Allen attended the hearing to share her concerns. She hoped the turnout at the hearing would show TARC officials that people cared about their transit service and didn’t want it eliminated.

    Charlie Hinckley and his wife Deborah have been riding the Bullitt County Express for a year and a half to their downtown jobs. Both were committed to saving the route because so many people in the area were going to be hurt from Bullitt, Taylor, Nelson, Hardin and other counties.

    “It’s a regional issue, not just a Bullitt County issue,” Deborah Hinckley said.

    Pam Miles of Mount Washington rode 66X to her job downtown at Brown Forman for two years. She attended the hearing because she thought it would do some good. After the hearing ended, she didn’t think it made a difference.

    “They seem like they’ve already made their decision,” Miles said. “I don’t think they understand how many people they’re hurting.”

    Miles was also disappointed with the way the hearing was conducted. She expected a question and answer setting and more interaction with TARC officials rather than waiting in line to speak with someone at a table.

    “It seemed to us that they were saying here’s our decision,” she said, “Hopefully our turnout and concerns will make a difference.”

    Miles said she and others planned to lobby Fiscal Court for funding. When meeting attendees were asked if they thought the hearing was productive, no one raised a hand.

    Barker said he felt the hearing was productive, but he understood not everyone felt the same way.

    “They’re skeptical,” he said. “Folks think we’re just going through the motions with these things, but that’s not what we’re doing. We want to hear from our riders. The beauty of these hearings is that we can get their perspectives. We need their perspectives because sometimes theirs and ours don’t always reconcile.”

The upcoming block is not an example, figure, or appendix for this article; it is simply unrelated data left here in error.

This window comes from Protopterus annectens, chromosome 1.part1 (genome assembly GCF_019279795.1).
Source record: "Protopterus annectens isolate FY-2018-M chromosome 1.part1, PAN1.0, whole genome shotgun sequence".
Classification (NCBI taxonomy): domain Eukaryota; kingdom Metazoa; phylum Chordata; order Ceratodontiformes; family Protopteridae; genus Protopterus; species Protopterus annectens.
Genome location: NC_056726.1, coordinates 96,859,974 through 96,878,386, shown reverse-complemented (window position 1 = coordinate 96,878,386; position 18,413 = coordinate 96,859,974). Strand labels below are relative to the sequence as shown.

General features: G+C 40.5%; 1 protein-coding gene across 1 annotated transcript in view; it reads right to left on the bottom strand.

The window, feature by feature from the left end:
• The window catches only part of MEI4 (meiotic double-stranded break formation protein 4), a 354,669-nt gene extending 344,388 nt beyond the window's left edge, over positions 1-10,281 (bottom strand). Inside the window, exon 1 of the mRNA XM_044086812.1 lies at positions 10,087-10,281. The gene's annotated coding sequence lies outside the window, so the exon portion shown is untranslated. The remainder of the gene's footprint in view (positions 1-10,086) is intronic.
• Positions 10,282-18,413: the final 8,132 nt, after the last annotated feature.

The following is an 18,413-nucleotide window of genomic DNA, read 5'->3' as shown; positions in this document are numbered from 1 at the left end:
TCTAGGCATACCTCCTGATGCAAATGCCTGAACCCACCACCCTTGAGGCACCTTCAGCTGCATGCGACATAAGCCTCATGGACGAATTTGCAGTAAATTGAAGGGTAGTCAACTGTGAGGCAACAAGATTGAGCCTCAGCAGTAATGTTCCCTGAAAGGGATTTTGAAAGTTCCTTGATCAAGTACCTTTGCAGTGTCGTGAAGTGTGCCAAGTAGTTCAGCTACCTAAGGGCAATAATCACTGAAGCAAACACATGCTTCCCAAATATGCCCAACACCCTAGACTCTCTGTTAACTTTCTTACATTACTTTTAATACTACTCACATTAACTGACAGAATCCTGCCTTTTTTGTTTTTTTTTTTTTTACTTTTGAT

Barker said it was difficult proposing service reductions because he understood the importance of public transit and the pain service reductions caused.

    “I spoke to a woman who told me she quit taking anxiety medication after she started riding the bus because she didn’t feel the stress she used to,” he said. “How can you put a price on that?”

    Barker still hoped a jobs bill from Congress could include public transit funding.

    Barker will be meeting with Rep. Baron Hill and Kentucky’s Congressional delegation on Capitol Hill this week advocating for more public transit funding by whatever means, according to TARC spokesperson Walfoort.

Bullitt County Judge/Executive Melanie Roberts was the only elected official attending the hearing.

Roberts was happy to see the Bullitt County presence.

    “I came to show the people of Bullitt County that I’m doing everything in my power to save route 66X,” she said.

     Roberts planned to ask Fiscal Court for funding.

    “Fiscal court has yet to provide any funding to the route,” she said. “Bullitt County is large enough that people need mass transit. It’s time that Fiscal Court sees this as progress and provide funding. We’ll see what happens.”

    For those who wish to find out more about TARC’s proposed service reductions and voice their opinions, there will be a public hearing in the Bullitt County Fiscal Courtroom on Thursday, March 18,  at 7 p.m. Those who wish to speak will be allowed up to three minutes. From 8-9 p.m. the public will have the opportunity to speak with TARC officials and ask questions. Barker, Walfoort, and service planner Joe Morneau will attend.

    The board of directors will be making a final decision on the proposed service changes on March 22 after reviewing comments and suggestions submitted to TARC, according to Walfoort.